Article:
Photo Tip: Look at Small Images to See the Big Picture

I recently got a new camera that has a beautiful large high resolution LCD screen for previewing images. I can see much more detail in this new display than the one in my old camera, but in some ways I miss the “postage stamp” size screen of my previous system. That’s because looking at a very small image often helps you better see the overall composition of a photograph. Since you can’t see much detail, what you are left with is the overall ‘shape’ of the picture. What I mean is that the pattern of highlights & shadows, dominant colors, and shapes becomes much more obvious when you look at smaller versions of images. You can use this fact to fine tune your compositions in the field. Simply shoot one frame and bring up the image on your camera’s screen (this works best when using a tripod). Now try to evaluate the composition from a global perspective. Trust your first impressions. Does the composition feel balanced? Is there a clear subject or does it get lost in the background? Are there any unintentionally distracting bright areas in the frame? If you are having a hard time seeing the overall composition, try stepping back from the screen or bring up the histogram display which will further shrink the size of your image on screen.

Looking at small images is also particularly useful when you are trying to select your best images from a photoshoot. When I was shooting film, I would scan the slide pages on a lightbox before breaking out the loupe. Now that most of us have gone digital, I suggest using your software to view your images as ‘thumbnails’ during the initial edits.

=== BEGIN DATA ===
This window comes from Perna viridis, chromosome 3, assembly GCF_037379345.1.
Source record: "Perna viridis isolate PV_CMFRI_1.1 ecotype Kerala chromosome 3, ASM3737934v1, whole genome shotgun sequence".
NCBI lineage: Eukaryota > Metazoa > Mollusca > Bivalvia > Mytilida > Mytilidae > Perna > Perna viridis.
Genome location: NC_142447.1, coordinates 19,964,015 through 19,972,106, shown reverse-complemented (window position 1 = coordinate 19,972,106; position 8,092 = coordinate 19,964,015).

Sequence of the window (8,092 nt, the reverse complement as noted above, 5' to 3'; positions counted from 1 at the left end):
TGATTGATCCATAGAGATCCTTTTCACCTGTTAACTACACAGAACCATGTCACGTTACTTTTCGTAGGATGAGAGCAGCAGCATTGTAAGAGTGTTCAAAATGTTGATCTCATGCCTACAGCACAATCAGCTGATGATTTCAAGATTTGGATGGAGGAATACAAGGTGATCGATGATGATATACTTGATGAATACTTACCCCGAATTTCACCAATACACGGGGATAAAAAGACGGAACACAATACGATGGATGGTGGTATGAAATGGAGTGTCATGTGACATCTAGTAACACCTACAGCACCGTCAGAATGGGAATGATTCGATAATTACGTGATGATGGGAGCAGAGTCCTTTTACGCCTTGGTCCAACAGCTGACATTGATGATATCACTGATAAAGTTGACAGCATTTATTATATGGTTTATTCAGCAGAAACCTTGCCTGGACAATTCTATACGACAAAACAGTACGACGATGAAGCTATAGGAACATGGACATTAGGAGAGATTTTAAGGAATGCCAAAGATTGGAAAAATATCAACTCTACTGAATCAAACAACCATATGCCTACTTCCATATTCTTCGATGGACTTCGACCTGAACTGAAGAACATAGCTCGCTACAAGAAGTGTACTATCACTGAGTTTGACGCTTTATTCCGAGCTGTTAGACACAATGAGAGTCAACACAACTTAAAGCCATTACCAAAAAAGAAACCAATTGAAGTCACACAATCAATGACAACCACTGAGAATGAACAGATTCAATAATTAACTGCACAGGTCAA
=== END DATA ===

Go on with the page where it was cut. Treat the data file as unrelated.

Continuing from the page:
Lightroom Thumbnails

"Thumbnails" can help you see the big picture

The pictures that jump out at you at this size will almost always be your strongest compositions. You can also use a variation of this technique when you are working on individual images. It’s easy to lose the forest for the trees after spending some time burning, dodging, color correcting and making contrast adjustments. To regain perspective, try shrinking the image on screen and stepping away from the monitor. Better yet, take a break and leave the room. When you return, quickly glance at the screen. Your initial impression will give you a good idea if you are on the right path or if you took a wrong turn somewhere.

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